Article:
I am advised that onshore storage is not permitted because of the current EU landfill directive but that negotiations are under way with a view to introducing a change in the policy by 2009. Under the new directive it may well become possible to store CO2 on land. I was right in what I originally said to the noble Lord, Lord Redesdale, but he was right to wonder why that was the case. It looks as if the EU may be catching us up. We are one of the countries proposing an alteration to the existing directive to allow a more flexible response.
The noble Lord, Lord Teverson, rightly pressed me on the extent to which Ospar and the London protocol have been agreed. The London protocol is completed but Ospar needs to be ratified by seven contracting states. Norway has already done so and we shall do so shortly. I am delighted to say that the helpful lesson that we have just had from the noble Lord in relation to storage on the open sea comprises exactly what I had to say, although not in the same words. I have tried to explain what we are trying to do. Including all
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Lord De Mauley: I thank the noble Lords, Lord Teverson and Lord Woolmer, for their contributions and the important questions that they raised in this context. I also thank my noble friend Lord Jenkin for highlighting a rather important point about onshore storage. I particularly thank the noble Lord, Lord Oxburgh, for his extremely interesting intervention. I could hardly have hoped that we would have got into such interesting and important areas with such a seemingly innocuous amendment. I thank the Minister for his response, which I shall consider closely. I could hardly expect him to have conceded a second opposition amendment so soon after the previous one. He has, however, used the same argument as his honourable friend in the other place. I was not entirely convinced by his explanation about why, for example, granting the Secretary of State explicit power to review a licence is not sufficiently obvious also not to need inclusion. I am sure that we will want to return to this point on Report. In the mean time, I beg leave to withdraw the amendment.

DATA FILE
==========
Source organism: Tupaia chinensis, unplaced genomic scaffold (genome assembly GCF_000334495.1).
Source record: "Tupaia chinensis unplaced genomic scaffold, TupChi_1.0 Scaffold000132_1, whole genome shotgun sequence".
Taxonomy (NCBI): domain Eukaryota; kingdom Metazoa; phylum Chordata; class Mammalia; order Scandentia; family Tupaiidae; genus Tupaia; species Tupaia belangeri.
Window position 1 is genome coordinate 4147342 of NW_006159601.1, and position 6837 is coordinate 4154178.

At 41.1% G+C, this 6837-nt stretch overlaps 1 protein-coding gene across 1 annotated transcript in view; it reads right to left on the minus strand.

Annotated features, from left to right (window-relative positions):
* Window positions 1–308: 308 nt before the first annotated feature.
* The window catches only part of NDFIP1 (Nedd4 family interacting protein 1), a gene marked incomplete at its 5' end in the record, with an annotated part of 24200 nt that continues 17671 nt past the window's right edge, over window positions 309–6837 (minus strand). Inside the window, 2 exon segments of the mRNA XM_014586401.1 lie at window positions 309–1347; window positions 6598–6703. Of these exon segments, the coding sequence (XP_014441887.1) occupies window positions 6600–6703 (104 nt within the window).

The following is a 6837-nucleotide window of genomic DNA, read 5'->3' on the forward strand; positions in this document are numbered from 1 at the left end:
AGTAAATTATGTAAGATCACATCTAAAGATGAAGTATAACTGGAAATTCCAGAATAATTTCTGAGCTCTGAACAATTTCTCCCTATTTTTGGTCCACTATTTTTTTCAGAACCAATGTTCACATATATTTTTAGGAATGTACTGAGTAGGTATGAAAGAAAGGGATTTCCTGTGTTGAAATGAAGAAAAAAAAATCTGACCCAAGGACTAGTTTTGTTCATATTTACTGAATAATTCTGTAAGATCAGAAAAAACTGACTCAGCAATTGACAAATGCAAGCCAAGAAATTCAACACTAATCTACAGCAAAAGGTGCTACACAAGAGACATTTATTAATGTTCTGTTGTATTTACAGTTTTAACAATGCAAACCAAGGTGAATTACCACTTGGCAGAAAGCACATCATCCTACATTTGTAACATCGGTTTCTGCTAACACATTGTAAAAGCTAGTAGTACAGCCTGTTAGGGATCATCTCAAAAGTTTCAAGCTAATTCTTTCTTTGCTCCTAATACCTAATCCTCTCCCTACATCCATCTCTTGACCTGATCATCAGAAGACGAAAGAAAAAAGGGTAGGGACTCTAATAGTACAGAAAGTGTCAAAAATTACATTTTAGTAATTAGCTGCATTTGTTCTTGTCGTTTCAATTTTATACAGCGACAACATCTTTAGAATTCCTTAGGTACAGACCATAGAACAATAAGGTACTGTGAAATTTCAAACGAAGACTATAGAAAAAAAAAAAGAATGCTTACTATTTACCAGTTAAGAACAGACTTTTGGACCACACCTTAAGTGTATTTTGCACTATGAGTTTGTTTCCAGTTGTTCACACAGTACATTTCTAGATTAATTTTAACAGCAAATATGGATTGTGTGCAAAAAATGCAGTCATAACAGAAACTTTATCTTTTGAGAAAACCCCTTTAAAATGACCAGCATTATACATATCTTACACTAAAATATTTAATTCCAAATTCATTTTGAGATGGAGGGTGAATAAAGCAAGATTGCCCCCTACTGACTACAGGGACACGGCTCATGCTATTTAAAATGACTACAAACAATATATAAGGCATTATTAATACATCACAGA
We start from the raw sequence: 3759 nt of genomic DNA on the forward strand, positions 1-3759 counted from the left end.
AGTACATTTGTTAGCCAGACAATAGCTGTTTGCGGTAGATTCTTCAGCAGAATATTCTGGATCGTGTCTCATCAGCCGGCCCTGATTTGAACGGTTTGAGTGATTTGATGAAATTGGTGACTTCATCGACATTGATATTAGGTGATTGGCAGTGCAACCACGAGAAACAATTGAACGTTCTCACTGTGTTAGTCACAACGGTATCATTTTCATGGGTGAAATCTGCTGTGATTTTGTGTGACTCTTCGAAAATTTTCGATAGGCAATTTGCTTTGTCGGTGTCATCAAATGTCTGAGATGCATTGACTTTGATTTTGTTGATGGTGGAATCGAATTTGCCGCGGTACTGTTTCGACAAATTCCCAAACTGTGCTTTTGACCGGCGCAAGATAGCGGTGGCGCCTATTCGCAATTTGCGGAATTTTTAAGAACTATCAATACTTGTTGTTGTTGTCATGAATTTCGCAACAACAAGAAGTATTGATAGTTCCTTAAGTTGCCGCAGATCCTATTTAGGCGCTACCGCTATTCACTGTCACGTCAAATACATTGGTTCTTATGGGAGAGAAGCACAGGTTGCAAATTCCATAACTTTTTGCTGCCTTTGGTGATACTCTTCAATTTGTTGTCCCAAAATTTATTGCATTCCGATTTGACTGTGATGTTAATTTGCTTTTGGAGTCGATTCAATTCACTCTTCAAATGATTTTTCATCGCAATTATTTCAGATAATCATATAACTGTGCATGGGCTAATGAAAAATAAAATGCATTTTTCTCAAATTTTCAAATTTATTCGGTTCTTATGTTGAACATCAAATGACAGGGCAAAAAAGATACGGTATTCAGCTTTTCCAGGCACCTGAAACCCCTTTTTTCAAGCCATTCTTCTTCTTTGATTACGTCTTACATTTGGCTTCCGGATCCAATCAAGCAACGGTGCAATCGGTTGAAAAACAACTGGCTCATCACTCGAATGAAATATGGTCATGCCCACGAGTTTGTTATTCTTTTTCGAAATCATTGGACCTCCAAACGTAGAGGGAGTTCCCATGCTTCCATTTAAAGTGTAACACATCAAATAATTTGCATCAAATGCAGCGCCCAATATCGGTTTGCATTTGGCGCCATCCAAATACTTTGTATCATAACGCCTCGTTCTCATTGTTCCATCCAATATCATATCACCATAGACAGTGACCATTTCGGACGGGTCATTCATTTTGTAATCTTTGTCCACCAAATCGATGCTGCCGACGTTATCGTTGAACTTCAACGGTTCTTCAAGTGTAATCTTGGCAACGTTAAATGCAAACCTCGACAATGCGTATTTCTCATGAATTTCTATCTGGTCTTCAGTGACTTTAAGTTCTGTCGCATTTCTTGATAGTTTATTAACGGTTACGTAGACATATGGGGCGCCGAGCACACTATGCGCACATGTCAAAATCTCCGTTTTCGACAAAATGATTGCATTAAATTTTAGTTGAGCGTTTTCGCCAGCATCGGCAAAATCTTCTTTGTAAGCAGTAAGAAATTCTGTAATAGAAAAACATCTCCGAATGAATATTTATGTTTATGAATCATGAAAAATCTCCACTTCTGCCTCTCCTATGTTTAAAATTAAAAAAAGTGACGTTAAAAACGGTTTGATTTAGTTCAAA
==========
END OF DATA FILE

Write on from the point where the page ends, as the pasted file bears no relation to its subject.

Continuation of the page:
The noble Lord said: This group relates to the disclosure of commercially sensitive information. Amendments Nos. 11 and 12 simply change the wording of Clause 29(2)(b) to strengthen the protection of commercial interests. We propose to do that by removing the unreasonable degree test. We do not want to place the Secretary of State in the position of deciding at what point interference into commercial interest is unreasonable. The change in wording is slight, but we on this side feel that to have the subsection state that the information should not unduly prejudice them is a sufficient condition for protection.
Amendment No. 13 would have a more substantive impact than perhaps Amendments Nos. 11 and 12. It would change the period of confidentiality of commercially sensitive information otherwise due to be included in the public register. As it stands, the Bill would exclude from the register for four years information that,